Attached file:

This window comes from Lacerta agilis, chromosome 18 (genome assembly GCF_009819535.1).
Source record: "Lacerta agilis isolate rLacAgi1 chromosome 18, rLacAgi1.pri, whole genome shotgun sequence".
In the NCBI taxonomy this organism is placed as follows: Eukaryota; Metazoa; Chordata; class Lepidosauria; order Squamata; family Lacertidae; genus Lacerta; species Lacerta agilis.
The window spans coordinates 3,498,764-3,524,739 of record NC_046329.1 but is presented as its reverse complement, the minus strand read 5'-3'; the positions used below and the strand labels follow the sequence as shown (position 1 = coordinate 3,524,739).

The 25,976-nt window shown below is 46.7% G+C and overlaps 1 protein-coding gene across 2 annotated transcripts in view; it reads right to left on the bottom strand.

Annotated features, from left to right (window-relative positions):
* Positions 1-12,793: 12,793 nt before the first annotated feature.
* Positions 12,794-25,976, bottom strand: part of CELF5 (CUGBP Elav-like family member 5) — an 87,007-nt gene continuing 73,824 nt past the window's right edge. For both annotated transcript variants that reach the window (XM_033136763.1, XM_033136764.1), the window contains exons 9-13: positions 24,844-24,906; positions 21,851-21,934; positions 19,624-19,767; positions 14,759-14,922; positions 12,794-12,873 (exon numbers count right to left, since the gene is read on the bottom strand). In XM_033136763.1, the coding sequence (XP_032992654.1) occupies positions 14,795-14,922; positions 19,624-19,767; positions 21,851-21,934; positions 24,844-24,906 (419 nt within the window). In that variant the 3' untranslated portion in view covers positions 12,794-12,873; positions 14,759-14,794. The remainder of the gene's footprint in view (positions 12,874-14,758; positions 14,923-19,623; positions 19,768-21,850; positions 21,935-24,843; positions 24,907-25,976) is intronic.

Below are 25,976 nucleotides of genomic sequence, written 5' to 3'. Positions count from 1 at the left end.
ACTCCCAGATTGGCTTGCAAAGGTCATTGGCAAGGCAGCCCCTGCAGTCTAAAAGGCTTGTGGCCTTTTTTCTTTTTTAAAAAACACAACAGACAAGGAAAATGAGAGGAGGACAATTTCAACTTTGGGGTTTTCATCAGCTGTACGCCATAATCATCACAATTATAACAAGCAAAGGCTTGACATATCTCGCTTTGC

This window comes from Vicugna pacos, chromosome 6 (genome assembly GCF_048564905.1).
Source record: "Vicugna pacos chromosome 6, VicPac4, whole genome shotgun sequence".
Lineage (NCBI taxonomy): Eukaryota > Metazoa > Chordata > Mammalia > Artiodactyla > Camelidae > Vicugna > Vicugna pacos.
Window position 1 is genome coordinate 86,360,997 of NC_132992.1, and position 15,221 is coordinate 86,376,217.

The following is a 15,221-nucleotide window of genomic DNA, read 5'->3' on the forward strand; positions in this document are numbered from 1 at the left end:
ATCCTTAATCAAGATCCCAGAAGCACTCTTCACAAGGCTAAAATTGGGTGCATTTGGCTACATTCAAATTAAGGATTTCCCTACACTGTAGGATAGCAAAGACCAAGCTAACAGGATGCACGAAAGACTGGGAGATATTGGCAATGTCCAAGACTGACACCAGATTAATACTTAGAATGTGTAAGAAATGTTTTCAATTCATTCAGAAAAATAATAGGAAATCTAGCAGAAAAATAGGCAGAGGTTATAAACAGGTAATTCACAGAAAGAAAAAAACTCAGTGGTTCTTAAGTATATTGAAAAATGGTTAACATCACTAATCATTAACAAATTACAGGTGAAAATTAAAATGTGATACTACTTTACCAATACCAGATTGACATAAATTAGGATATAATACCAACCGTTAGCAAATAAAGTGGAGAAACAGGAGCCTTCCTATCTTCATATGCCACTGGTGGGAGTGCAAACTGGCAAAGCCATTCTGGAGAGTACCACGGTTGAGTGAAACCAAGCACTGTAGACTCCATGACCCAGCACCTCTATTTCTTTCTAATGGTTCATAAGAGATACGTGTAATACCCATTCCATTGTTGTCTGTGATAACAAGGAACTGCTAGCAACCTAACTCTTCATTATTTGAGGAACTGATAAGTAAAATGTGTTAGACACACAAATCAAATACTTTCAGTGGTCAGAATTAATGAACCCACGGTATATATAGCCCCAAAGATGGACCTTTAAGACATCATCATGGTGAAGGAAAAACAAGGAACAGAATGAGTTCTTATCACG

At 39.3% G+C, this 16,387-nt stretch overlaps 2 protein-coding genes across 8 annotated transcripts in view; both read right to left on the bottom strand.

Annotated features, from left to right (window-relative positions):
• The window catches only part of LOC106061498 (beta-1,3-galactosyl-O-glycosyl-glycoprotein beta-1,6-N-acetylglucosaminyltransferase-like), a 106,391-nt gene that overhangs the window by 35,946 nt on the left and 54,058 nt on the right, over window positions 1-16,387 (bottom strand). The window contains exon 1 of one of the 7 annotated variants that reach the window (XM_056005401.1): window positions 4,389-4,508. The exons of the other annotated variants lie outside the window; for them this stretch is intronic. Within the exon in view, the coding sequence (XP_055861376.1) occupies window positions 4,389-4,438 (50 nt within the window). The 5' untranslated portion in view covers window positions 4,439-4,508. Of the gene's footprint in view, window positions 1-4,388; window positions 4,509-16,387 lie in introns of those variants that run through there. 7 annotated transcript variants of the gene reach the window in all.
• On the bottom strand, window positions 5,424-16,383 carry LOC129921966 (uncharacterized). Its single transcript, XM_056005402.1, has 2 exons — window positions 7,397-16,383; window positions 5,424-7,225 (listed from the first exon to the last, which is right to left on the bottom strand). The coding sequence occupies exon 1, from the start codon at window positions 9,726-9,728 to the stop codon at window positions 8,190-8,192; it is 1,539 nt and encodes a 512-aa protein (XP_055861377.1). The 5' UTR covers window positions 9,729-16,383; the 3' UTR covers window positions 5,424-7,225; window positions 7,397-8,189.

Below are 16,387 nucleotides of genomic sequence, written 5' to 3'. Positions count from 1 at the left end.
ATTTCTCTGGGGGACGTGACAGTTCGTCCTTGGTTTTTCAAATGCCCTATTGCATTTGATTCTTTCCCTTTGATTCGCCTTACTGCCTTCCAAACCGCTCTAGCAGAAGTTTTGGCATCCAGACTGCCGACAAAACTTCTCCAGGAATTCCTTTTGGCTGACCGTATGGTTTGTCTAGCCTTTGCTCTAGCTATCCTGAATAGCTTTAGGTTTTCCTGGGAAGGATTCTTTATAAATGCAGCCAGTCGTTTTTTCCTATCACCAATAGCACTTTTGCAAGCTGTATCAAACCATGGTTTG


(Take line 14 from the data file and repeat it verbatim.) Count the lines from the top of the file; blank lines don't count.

Window position 1 is genome coordinate 86,360,997 of NC_132992.1, and position 15,221 is coordinate 86,376,217.